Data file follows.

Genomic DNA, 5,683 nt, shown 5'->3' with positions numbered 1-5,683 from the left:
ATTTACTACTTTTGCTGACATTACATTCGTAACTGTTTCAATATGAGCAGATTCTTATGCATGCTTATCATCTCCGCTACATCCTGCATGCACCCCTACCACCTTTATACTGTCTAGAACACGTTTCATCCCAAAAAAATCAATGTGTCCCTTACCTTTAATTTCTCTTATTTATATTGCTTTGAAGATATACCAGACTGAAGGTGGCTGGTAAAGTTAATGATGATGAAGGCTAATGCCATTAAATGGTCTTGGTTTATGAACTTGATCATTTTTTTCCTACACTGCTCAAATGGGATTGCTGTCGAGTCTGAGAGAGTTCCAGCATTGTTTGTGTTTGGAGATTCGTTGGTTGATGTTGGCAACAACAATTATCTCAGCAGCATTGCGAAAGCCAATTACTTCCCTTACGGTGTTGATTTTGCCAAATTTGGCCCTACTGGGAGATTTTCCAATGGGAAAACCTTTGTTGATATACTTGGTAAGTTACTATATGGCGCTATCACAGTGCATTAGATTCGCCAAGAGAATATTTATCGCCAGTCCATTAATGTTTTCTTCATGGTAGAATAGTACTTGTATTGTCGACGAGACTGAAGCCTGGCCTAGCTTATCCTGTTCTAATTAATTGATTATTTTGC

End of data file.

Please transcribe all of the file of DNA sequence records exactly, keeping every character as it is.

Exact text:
Genomic DNA, 5,683 nt, shown 5'->3' with positions numbered 1-5,683 from the left:
ATTTACTACTTTTGCTGACATTACATTCGTAACTGTTTCAATATGAGCAGATTCTTATGCATGCTTATCATCTCCGCTACATCCTGCATGCACCCCTACCACCTTTATACTGTCTAGAACACGTTTCATCCCAAAAAAATCAATGTGTCCCTTACCTTTAATTTCTCTTATTTATATTGCTTTGAAGATATACCAGACTGAAGGTGGCTGGTAAAGTTAATGATGATGAAGGCTAATGCCATTAAATGGTCTTGGTTTATGAACTTGATCATTTTTTTCCTACACTGCTCAAATGGGATTGCTGTCGAGTCTGAGAGAGTTCCAGCATTGTTTGTGTTTGGAGATTCGTTGGTTGATGTTGGCAACAACAATTATCTCAGCAGCATTGCGAAAGCCAATTACTTCCCTTACGGTGTTGATTTTGCCAAATTTGGCCCTACTGGGAGATTTTCCAATGGGAAAACCTTTGTTGATATACTTGGTAAGTTACTATATGGCGCTATCACAGTGCATTAGATTCGCCAAGAGAATATTTATCGCCAGTCCATTAATGTTTTCTTCATGGTAGAATAGTACTTGTATTGTCGACGAGACTGAAGCCTGGCCTAGCTTATCCTGTTCTAATTAATTGATTATTTTGC